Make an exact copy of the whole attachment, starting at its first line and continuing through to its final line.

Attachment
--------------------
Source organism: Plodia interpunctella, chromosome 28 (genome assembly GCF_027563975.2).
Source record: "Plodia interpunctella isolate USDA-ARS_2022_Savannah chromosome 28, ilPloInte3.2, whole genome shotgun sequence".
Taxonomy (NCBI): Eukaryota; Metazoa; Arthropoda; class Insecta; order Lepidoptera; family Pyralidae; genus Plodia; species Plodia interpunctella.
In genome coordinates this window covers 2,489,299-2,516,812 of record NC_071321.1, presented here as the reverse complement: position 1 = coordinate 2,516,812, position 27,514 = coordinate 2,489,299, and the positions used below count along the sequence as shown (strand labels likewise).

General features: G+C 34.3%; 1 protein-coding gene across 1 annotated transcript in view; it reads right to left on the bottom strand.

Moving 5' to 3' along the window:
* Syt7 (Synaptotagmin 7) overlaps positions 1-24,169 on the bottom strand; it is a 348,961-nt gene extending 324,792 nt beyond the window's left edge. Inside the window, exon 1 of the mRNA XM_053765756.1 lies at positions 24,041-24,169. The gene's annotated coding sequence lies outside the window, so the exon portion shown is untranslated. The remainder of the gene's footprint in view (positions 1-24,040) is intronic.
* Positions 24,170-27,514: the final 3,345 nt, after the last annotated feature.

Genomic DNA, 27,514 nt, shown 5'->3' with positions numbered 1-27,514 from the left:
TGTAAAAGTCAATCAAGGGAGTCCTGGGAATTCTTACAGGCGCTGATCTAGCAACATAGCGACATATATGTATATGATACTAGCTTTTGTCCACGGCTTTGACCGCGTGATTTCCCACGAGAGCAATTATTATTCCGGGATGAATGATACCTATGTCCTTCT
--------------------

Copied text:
Source organism: Plodia interpunctella, chromosome 28 (genome assembly GCF_027563975.2).
Source record: "Plodia interpunctella isolate USDA-ARS_2022_Savannah chromosome 28, ilPloInte3.2, whole genome shotgun sequence".
Taxonomy (NCBI): Eukaryota; Metazoa; Arthropoda; class Insecta; order Lepidoptera; family Pyralidae; genus Plodia; species Plodia interpunctella.
In genome coordinates this window covers 2,489,299-2,516,812 of record NC_071321.1, presented here as the reverse complement: position 1 = coordinate 2,516,812, position 27,514 = coordinate 2,489,299, and the positions used below count along the sequence as shown (strand labels likewise).

General features: G+C 34.3%; 1 protein-coding gene across 1 annotated transcript in view; it reads right to left on the bottom strand.

Moving 5' to 3' along the window:
* Syt7 (Synaptotagmin 7) overlaps positions 1-24,169 on the bottom strand; it is a 348,961-nt gene extending 324,792 nt beyond the window's left edge. Inside the window, exon 1 of the mRNA XM_053765756.1 lies at positions 24,041-24,169. The gene's annotated coding sequence lies outside the window, so the exon portion shown is untranslated. The remainder of the gene's footprint in view (positions 1-24,040) is intronic.
* Positions 24,170-27,514: the final 3,345 nt, after the last annotated feature.

Genomic DNA, 27,514 nt, shown 5'->3' with positions numbered 1-27,514 from the left:
TGTAAAAGTCAATCAAGGGAGTCCTGGGAATTCTTACAGGCGCTGATCTAGCAACATAGCGACATATATGTATATGATACTAGCTTTTGTCCACGGCTTTGACCGCGTGATTTCCCACGAGAGCAATTATTATTCCGGGATGAATGATACCTATGTCCTTCT